What that “more” might look like is, of course, open to interpretation.  When we say that Jesus’s resurrection liberates us from sin and death, we mean at least two things.  We mean that we’ve been set free from sin and its power.  That doesn’t make us immediately perfect or pure, but it does mean that who we are is finally good.  We are set free from the power of sin, and so we are able now to live lives of hope and compassion and grace.  The kind of life that Jesus lived is now open and available to all.  We are not tied to our old story.  We can take on a new story.  Dying to the old story and rising to the new one is what really happens in Baptism, which we also celebrate tonight.  When we renew our Baptismal Covenant together we’re stepping in to a new and risen life in which our old habits and failures and betrayals no longer define us.  We are stepping in to the liberation from the power of sin.  We are being taken up into God’s astonishing creative power and letting it become the governing force of our lives.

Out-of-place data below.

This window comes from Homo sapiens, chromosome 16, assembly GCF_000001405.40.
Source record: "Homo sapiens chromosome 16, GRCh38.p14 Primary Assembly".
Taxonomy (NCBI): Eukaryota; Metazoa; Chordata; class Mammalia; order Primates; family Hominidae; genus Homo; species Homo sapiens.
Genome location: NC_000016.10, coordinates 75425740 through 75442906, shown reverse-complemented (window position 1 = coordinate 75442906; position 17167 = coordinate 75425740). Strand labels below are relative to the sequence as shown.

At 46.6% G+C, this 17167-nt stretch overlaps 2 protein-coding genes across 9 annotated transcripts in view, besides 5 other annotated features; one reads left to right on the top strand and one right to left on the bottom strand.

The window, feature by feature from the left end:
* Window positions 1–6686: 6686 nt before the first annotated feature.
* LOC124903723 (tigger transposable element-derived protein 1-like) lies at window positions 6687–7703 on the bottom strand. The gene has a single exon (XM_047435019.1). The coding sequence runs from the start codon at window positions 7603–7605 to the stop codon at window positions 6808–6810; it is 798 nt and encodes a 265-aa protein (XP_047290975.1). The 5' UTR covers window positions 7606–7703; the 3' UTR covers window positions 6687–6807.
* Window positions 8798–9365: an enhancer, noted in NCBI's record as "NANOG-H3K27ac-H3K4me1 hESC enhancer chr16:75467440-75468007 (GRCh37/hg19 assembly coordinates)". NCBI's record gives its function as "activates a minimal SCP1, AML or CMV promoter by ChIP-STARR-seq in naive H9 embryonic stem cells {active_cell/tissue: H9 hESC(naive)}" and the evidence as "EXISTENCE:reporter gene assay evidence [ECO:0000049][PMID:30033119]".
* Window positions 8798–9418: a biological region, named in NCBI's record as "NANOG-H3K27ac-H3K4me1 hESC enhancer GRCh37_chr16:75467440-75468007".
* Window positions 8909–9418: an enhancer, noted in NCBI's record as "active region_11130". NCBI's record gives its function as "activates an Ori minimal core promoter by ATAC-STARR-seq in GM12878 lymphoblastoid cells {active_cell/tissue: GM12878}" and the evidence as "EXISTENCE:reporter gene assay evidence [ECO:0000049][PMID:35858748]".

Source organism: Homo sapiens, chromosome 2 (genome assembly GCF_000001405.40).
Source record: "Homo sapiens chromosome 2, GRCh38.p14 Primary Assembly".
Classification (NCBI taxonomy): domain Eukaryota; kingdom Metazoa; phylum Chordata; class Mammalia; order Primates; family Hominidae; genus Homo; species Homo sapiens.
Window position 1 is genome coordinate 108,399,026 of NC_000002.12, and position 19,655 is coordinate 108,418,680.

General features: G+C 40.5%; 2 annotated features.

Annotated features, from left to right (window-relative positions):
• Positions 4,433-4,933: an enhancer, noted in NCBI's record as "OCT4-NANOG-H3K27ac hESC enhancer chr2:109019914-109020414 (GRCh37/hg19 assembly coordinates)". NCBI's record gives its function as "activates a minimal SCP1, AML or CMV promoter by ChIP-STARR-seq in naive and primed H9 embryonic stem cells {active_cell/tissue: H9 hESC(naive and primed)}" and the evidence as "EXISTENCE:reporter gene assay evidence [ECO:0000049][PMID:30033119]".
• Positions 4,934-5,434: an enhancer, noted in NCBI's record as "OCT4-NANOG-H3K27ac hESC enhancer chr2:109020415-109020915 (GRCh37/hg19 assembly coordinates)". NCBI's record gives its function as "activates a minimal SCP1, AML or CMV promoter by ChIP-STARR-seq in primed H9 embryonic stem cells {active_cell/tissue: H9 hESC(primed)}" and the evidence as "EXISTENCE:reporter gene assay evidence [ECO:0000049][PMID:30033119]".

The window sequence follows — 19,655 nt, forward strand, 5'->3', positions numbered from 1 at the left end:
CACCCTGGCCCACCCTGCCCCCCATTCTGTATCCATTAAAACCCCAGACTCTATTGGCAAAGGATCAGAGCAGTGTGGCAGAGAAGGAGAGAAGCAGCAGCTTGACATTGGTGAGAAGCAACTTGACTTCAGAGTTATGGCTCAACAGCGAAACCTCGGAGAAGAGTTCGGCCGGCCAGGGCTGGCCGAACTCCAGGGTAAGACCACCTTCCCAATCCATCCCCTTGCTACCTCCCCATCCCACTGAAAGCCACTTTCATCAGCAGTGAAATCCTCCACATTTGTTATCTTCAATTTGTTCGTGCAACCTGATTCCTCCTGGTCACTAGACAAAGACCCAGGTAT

And that’s how it is with the power of death, too.  The resurrection of Jesus frees us from the power of death.  It doesn’t free us from death itself—even Jesus, you know, had to die—but Jesus’s new life empowers us to live lives freed from the tyranny of the fear of death.  To be honest, even after a lifetime of serving the church, I don’t know precisely what that means.  But I do know that just as God and Jesus stand with me in my woundedness, just as they accompany me in my joyfulness, so they will accompany me as I pass from this life to what lies beyond.  I don’t think that means I’ll be spending eternity watching Mad Men episodes with my wife and son and my boyhood pets eating Hostess Twinkies in my heavenly Barcalounger in the sky, but I do think it means that God’s astonishing creative power is not done with me—that we all will be caught up into God’s ongoing life as it works out the cosmic drama of love and redemption in the world.  At Easter we are set free from sin.  At Easter we are set free from death.  First it was one way and now it’s another.  That’s what dealing with Jesus and Jesus’s God is like. God’s most characteristic trait is the power to surprise.